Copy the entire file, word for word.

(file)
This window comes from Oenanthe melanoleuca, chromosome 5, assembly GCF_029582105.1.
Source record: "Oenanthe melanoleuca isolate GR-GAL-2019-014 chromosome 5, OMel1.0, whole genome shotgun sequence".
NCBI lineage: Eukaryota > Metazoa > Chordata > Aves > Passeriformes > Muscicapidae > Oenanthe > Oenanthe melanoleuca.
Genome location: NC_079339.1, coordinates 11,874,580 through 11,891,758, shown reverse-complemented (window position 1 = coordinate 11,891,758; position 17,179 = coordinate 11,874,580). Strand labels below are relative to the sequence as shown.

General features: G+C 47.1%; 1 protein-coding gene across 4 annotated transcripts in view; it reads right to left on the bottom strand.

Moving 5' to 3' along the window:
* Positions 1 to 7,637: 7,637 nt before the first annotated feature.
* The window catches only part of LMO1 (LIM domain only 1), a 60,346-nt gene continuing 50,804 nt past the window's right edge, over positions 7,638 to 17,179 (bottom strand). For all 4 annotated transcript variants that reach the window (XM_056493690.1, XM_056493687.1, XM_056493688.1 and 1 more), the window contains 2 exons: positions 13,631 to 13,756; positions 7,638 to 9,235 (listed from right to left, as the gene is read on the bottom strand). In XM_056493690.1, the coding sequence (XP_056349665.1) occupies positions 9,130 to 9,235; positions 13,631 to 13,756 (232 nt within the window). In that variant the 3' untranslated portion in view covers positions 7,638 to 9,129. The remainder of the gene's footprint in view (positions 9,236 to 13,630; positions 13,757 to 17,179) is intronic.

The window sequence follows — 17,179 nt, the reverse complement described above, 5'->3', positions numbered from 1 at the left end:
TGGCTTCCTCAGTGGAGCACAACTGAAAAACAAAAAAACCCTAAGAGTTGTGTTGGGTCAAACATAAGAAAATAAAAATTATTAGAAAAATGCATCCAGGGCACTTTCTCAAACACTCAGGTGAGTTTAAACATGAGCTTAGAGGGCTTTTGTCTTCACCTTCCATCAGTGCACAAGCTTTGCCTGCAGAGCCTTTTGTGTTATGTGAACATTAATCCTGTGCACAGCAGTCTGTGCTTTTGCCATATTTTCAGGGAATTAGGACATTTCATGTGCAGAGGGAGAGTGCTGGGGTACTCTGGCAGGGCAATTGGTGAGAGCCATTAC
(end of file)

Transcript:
This window comes from Oenanthe melanoleuca, chromosome 5, assembly GCF_029582105.1.
Source record: "Oenanthe melanoleuca isolate GR-GAL-2019-014 chromosome 5, OMel1.0, whole genome shotgun sequence".
NCBI lineage: Eukaryota > Metazoa > Chordata > Aves > Passeriformes > Muscicapidae > Oenanthe > Oenanthe melanoleuca.
Genome location: NC_079339.1, coordinates 11,874,580 through 11,891,758, shown reverse-complemented (window position 1 = coordinate 11,891,758; position 17,179 = coordinate 11,874,580). Strand labels below are relative to the sequence as shown.

General features: G+C 47.1%; 1 protein-coding gene across 4 annotated transcripts in view; it reads right to left on the bottom strand.

Moving 5' to 3' along the window:
* Positions 1 to 7,637: 7,637 nt before the first annotated feature.
* The window catches only part of LMO1 (LIM domain only 1), a 60,346-nt gene continuing 50,804 nt past the window's right edge, over positions 7,638 to 17,179 (bottom strand). For all 4 annotated transcript variants that reach the window (XM_056493690.1, XM_056493687.1, XM_056493688.1 and 1 more), the window contains 2 exons: positions 13,631 to 13,756; positions 7,638 to 9,235 (listed from right to left, as the gene is read on the bottom strand). In XM_056493690.1, the coding sequence (XP_056349665.1) occupies positions 9,130 to 9,235; positions 13,631 to 13,756 (232 nt within the window). In that variant the 3' untranslated portion in view covers positions 7,638 to 9,129. The remainder of the gene's footprint in view (positions 9,236 to 13,630; positions 13,757 to 17,179) is intronic.

The window sequence follows — 17,179 nt, the reverse complement described above, 5'->3', positions numbered from 1 at the left end:
TGGCTTCCTCAGTGGAGCACAACTGAAAAACAAAAAAACCCTAAGAGTTGTGTTGGGTCAAACATAAGAAAATAAAAATTATTAGAAAAATGCATCCAGGGCACTTTCTCAAACACTCAGGTGAGTTTAAACATGAGCTTAGAGGGCTTTTGTCTTCACCTTCCATCAGTGCACAAGCTTTGCCTGCAGAGCCTTTTGTGTTATGTGAACATTAATCCTGTGCACAGCAGTCTGTGCTTTTGCCATATTTTCAGGGAATTAGGACATTTCATGTGCAGAGGGAGAGTGCTGGGGTACTCTGGCAGGGCAATTGGTGAGAGCCATTAC